St. Louis-area Superbowl viewers used to amusing television commercials hawking the latest products were rattled out of complacency by a public service announcement about drug overdose. The ad, to which viewers had diverse emotional responses, ended with a mother helplessly holding her son who had overdosed on heroin. But if innovative state and federal legislators have their way, parents in this heartbreaking situation could gain access to a medication that could avert such a horrifying outcome.
For example, in the state with the nation’s worst opioid overdose crisis, West Virginia Governor Earl Ray Tomblin recently announced that he wants police, firefighters and family members of drug users to be able to carry naloxone. In doing so, he joined a growing number of elected officials, law enforcement officers and public health experts who have been touting the benefits of an old medication that even many physicians had barely heard of a few years ago.
Naloxone was developed in the 1960s and was employed in urban emergency rooms during the heroin epidemic of that period. The medication is an "antagonist" for opioids, meaning that it blocks drugs like heroin and hydrocodone from exerting their effect in the brain. When naloxone is administered, opioids are rapidly forced out of brain receptors. The effects of opioids – most notably the potentially fatal suppression of breathing – are reversed as a result.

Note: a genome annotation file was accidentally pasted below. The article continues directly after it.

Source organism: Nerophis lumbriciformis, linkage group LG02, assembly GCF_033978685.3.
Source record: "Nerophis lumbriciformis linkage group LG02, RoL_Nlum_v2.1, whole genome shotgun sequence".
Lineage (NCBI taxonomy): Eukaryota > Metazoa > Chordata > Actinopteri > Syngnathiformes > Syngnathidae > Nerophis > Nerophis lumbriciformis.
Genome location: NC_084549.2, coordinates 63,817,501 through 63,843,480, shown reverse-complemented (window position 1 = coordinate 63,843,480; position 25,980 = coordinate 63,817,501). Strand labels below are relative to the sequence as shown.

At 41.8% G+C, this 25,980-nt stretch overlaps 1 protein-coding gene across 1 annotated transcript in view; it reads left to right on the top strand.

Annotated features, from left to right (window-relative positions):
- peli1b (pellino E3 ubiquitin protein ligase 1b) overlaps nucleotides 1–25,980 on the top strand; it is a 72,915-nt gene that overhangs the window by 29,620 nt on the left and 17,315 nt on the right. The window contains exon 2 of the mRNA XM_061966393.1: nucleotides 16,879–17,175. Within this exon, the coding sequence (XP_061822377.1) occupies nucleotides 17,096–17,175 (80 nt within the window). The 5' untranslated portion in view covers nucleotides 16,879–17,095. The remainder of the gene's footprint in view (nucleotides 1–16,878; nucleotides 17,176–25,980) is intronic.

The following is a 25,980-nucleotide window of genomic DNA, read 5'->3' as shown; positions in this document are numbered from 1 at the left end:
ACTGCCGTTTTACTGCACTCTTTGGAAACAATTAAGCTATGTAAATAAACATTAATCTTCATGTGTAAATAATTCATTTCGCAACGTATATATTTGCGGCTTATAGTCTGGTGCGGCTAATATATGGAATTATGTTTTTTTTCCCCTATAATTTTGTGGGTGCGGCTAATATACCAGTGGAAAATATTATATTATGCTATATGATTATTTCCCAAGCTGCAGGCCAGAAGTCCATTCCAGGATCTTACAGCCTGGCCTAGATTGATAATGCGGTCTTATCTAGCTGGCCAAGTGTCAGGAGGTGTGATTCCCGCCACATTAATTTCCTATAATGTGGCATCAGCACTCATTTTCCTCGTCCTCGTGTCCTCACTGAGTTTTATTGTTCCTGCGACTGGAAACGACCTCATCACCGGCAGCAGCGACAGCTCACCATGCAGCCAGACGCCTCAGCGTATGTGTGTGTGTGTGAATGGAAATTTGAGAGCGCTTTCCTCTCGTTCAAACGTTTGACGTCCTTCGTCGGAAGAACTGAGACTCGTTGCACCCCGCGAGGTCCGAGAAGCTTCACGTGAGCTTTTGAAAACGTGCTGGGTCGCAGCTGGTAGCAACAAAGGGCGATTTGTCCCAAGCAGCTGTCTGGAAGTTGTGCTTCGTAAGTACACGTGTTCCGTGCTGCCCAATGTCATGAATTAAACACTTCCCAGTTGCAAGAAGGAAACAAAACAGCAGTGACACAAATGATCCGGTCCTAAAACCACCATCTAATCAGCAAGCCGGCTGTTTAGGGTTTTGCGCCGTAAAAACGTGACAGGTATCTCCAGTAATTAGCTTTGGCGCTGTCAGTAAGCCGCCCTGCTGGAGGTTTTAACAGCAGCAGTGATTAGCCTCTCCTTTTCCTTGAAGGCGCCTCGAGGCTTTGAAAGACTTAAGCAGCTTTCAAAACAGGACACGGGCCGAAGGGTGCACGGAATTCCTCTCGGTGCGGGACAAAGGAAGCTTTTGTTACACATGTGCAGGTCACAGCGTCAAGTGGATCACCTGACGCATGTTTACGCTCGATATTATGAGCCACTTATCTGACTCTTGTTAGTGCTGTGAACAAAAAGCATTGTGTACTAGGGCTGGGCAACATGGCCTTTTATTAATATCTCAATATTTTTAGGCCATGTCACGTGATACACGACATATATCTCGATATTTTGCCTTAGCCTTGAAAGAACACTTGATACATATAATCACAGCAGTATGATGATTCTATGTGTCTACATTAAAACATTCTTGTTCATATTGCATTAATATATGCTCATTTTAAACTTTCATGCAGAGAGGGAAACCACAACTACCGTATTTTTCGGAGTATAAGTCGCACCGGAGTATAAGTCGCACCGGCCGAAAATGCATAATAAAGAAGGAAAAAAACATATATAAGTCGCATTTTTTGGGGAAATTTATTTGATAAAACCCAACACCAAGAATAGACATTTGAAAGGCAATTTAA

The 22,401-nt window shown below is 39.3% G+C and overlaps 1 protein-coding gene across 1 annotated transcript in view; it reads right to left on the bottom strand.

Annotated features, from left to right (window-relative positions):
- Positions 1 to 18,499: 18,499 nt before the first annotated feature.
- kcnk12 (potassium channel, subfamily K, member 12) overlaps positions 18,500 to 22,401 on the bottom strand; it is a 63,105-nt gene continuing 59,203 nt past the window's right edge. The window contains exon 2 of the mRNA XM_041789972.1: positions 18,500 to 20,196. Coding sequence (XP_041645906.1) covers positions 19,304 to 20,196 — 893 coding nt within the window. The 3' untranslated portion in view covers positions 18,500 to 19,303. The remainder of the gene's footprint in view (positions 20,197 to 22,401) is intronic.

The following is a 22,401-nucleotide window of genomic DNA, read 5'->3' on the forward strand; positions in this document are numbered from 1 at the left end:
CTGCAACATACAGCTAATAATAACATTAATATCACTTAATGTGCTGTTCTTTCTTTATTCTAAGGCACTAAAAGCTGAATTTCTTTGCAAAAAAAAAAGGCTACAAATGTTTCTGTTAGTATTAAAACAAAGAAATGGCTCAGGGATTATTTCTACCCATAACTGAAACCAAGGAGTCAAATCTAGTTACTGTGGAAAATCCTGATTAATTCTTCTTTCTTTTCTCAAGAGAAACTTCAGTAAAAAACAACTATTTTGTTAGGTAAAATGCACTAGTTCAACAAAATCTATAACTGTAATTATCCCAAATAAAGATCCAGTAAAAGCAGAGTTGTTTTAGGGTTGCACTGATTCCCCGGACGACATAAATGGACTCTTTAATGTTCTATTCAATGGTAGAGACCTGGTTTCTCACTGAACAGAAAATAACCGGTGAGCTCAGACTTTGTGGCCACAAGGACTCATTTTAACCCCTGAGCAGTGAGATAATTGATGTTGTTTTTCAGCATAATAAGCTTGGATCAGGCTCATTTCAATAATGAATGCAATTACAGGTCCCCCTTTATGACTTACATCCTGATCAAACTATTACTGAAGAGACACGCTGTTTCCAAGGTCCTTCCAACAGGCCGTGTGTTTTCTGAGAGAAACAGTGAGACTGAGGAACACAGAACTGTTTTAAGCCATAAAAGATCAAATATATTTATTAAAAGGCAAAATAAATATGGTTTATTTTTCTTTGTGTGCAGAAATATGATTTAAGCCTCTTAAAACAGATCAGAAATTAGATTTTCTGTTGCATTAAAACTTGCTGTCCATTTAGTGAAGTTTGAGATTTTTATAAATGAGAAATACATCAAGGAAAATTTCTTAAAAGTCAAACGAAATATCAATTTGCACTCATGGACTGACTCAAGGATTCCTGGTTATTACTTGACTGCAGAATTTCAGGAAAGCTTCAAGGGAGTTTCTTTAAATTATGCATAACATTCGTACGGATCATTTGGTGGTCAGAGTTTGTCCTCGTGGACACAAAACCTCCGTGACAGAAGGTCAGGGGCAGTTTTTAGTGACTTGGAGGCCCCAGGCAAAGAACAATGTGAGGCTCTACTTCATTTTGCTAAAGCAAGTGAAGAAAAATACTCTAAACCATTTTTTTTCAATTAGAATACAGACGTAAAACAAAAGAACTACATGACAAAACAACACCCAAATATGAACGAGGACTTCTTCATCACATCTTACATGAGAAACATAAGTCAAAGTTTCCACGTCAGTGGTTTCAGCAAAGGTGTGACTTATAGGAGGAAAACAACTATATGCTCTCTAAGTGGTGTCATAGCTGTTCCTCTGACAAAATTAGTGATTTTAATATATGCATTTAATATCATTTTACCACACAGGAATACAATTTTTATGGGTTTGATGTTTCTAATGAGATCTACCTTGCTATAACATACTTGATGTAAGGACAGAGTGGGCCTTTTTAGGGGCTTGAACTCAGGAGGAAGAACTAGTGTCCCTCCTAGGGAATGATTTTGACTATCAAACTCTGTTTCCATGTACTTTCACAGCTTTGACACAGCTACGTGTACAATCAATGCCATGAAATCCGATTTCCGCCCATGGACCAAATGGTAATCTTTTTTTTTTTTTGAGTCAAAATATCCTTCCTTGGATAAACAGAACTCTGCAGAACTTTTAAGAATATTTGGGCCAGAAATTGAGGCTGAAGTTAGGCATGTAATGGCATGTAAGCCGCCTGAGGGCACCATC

When the heroin epidemic of the 1960s and 1970s waned, many people forgot about naloxone. Not only was there less need for it, but once its patent expired there was no financial incentive for drug manufacturers to continuing marketing it to prescribers. But over the past 15 years the explosion of U.S. opioid prescribing generated a new epidemic of addiction to drugs such as oxycodone, which more recently has cascading into rising heroin use as well. As the annual number of opioid overdoses began climbing, naloxone had a renaissance, particularly the possibility of moving it out of the emergency room and into the community where non-physicians could use it in overdose emergencies.
Research on how expanding access to naloxone affects overdose death rates is at a preliminary stage, but all signs so far are encouraging. A recent evaluation of a program that trained community members how to recognize and respond to opioid overdose (including how to administer naloxone) found a decrease in community-wide overdose death rates. Since police in Quincy, Massachusetts began carrying naloxone, they have been reversing about one overdose every 10 days.
The White House Office of National Drug Control Policy reports that over a third of the states have passed naloxone access legislation and companion “Good Samaritan” provisions. Civil liability protections for police officers who carry naloxone and physicians who make it available to community members (e.g., the parent of a heroin-addicted teenager) are common Good Samaritan provisions. Good Samaritan provisions also sometimes grant immunity from drug possession charges to drug users who contact 911 during an overdose crisis.
Naloxone does not always succeed in reversing an overdose, does not remove any underlying addiction and does not obviate the need for medical care for overdose. Yet it remains life-saving in many circumstances. Given the flurry of state-level legislation and the fact that a bipartisan group of U.S. Senators are pushing to help more states equip first responders with naloxone, it seems likely that more communities will be using naloxone in the coming years to reduce the deadly toll of opioid overdose.
Keith Humphreys is a Professor and Director of Mental Health Policy at Stanford University School of Medicine. You can follow him on Twitter @KeithNHumphreys